In this march, and in so many other instances, unity is weaponized as a means by which to bludgeon and silence the critiques of multiply marginalized people. Empty rhetorics and heavy emphases placed on shared womanhood, for example, erased the critical voices of trans women who were alienated by womanhood revolving around sex organs.
More often than not, “unity” serves as a powerful silencing tool.
There is a distinct difference between “unity” and “solidarity”: where solidarity recognizes our differing social contexts and positions but still highlights the criticality of working together, “unity” pushes a violent doctrine of sameness. It allows for individuals in positions of relative dominance to set agendas that more marginalized and disenfranchised individuals and communities are dogmatically expected to follow.
It is worth noting the similarities in discourse between a “unity” in sisterhood where identity-based struggles are unacknowledged and the Democratic Party’s calls for “unity” with the Trump administration, the expectation that black voters put aside their race-based concerns to be in “unity” with Bernie Sanders’ supporters, or the invocation of a sanitized Dr. King in favor of an identity-destroying racial colorblindness or criticisms about how Black Lives Matter uses tactics that alienate potential allies. This kind of unity is implicitly predicated upon relatively marginalized communities to be self-sacrificial, and to sacrifice their “selfish” interests for the “greater societal good.”
In the coming months – or weeks at this rate – President Trump is going to continue his attacks on rights and liberties that will affect marginalized communities of all natures. Rather than foisting uncritical expectations for unity upon these communities, it’s critical that we develop an understanding of the overarching systems at play, i.e. racial capitalism, and begin to imagine not only community-specific responses but also broader collective imaginings of a better and more equitable system.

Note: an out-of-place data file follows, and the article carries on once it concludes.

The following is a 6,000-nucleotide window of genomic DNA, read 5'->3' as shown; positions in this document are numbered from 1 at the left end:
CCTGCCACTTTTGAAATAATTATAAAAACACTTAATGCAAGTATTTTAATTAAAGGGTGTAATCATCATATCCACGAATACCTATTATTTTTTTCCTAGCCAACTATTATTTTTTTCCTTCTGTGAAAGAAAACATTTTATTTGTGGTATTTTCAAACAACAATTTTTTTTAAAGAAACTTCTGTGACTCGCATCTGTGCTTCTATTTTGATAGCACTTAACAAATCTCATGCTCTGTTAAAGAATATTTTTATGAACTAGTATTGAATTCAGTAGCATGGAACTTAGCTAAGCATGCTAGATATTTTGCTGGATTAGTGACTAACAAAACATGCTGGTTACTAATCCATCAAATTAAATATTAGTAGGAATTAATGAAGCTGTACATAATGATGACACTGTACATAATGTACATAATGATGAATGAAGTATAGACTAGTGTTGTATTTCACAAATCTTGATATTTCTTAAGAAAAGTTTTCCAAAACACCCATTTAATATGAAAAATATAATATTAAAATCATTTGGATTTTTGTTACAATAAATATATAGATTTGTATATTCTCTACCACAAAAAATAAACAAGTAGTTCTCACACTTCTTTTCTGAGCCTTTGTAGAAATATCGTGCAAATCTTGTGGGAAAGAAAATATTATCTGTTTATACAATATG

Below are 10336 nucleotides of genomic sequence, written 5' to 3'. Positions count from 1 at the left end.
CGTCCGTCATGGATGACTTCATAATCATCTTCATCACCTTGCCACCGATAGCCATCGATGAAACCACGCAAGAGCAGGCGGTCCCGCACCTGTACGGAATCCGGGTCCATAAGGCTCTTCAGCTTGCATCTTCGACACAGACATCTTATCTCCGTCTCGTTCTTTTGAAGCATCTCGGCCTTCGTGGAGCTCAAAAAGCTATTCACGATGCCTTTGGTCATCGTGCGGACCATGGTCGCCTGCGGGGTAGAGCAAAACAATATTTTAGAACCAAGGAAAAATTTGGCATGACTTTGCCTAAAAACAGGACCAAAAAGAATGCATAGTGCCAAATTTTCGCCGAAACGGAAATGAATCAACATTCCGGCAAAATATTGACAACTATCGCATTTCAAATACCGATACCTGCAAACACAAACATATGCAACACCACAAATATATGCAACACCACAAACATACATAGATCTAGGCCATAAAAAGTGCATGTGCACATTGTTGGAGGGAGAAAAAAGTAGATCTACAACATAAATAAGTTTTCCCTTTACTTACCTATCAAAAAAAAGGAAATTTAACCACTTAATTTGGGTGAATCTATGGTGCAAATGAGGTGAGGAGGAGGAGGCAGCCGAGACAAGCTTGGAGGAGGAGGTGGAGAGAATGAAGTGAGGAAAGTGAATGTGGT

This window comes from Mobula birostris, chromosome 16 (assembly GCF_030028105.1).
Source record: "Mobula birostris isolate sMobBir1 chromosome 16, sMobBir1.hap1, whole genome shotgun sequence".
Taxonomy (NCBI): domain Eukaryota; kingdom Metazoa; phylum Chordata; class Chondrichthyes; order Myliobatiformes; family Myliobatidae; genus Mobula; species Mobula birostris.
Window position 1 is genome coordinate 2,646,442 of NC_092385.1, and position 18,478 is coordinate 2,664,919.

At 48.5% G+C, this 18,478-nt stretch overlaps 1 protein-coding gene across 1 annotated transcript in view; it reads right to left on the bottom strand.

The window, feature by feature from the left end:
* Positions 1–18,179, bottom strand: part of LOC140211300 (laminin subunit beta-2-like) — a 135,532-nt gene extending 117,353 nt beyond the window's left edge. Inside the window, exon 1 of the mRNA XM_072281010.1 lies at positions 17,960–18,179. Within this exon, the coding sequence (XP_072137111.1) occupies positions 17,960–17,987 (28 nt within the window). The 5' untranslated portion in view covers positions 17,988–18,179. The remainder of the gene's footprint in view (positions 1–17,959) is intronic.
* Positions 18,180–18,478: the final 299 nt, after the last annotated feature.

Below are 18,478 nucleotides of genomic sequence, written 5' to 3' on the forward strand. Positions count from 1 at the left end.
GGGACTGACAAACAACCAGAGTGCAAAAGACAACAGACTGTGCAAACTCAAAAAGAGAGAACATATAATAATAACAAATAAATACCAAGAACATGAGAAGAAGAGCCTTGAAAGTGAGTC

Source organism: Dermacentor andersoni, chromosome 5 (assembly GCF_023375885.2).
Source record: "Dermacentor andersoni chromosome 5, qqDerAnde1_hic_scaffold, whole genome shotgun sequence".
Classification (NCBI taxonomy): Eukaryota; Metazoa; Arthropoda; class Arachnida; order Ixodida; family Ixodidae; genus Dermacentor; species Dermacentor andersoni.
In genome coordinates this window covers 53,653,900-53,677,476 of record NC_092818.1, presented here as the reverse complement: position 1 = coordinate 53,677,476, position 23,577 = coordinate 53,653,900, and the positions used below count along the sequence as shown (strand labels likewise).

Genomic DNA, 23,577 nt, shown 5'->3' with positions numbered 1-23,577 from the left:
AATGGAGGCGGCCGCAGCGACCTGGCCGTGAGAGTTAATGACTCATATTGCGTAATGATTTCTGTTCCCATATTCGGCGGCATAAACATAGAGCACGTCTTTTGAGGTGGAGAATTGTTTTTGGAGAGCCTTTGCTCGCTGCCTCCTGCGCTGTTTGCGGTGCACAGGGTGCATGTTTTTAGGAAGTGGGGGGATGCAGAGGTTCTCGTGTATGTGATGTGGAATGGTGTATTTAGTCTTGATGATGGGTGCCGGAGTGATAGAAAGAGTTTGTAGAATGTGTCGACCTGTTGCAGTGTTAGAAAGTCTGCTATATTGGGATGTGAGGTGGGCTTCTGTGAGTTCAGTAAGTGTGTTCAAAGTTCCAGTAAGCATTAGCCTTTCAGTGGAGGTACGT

We need a sustained political energy that galvanizes a deep inter-communal solidarity against xenophobia, economic inequity, hetero- and cisnormativity, attack on indigenous rights, racism, misogyny, ableism, climate change, militarism, Islamophobia, reproductive injustice, sex work criminalization, and every other oppressive system in the web of violence that racial capitalism has spawned. It will require us to meaningfully recognize the multiplicity of identities and experiences that exist, and it’ll require us to recognize that many of us can be and are simultaneously oppressed people and oppressors, even as women. Only then can we really begin to foster an earnest and honest unity.
Zoe is an doctoral student in Sociology living in Oakland. She studies whiteness and structural violence as they both drive poor health outcomes in ethnic and gender minority communities.